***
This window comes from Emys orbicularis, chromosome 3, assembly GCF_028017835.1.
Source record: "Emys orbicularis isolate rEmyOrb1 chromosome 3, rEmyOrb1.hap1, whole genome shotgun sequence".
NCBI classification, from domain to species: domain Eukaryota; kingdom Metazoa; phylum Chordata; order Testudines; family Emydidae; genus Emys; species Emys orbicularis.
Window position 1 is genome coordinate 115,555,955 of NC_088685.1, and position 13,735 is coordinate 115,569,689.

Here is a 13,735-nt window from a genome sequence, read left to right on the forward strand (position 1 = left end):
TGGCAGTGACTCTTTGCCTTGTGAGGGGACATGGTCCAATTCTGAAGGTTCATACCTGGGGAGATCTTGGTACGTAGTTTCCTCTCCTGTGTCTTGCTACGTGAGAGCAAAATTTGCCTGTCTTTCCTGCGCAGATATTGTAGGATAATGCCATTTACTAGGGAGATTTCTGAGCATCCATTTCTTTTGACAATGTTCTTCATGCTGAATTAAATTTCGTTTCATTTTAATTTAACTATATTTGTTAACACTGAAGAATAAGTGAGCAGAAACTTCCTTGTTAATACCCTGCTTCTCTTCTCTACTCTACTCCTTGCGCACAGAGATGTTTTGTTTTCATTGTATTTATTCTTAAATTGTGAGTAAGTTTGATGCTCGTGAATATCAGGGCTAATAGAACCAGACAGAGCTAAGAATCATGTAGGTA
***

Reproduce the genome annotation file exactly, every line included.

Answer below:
This window comes from Emys orbicularis, chromosome 3, assembly GCF_028017835.1.
Source record: "Emys orbicularis isolate rEmyOrb1 chromosome 3, rEmyOrb1.hap1, whole genome shotgun sequence".
NCBI classification, from domain to species: domain Eukaryota; kingdom Metazoa; phylum Chordata; order Testudines; family Emydidae; genus Emys; species Emys orbicularis.
Window position 1 is genome coordinate 115,555,955 of NC_088685.1, and position 13,735 is coordinate 115,569,689.

Here is a 13,735-nt window from a genome sequence, read left to right on the forward strand (position 1 = left end):
TGGCAGTGACTCTTTGCCTTGTGAGGGGACATGGTCCAATTCTGAAGGTTCATACCTGGGGAGATCTTGGTACGTAGTTTCCTCTCCTGTGTCTTGCTACGTGAGAGCAAAATTTGCCTGTCTTTCCTGCGCAGATATTGTAGGATAATGCCATTTACTAGGGAGATTTCTGAGCATCCATTTCTTTTGACAATGTTCTTCATGCTGAATTAAATTTCGTTTCATTTTAATTTAACTATATTTGTTAACACTGAAGAATAAGTGAGCAGAAACTTCCTTGTTAATACCCTGCTTCTCTTCTCTACTCTACTCCTTGCGCACAGAGATGTTTTGTTTTCATTGTATTTATTCTTAAATTGTGAGTAAGTTTGATGCTCGTGAATATCAGGGCTAATAGAACCAGACAGAGCTAAGAATCATGTAGGTA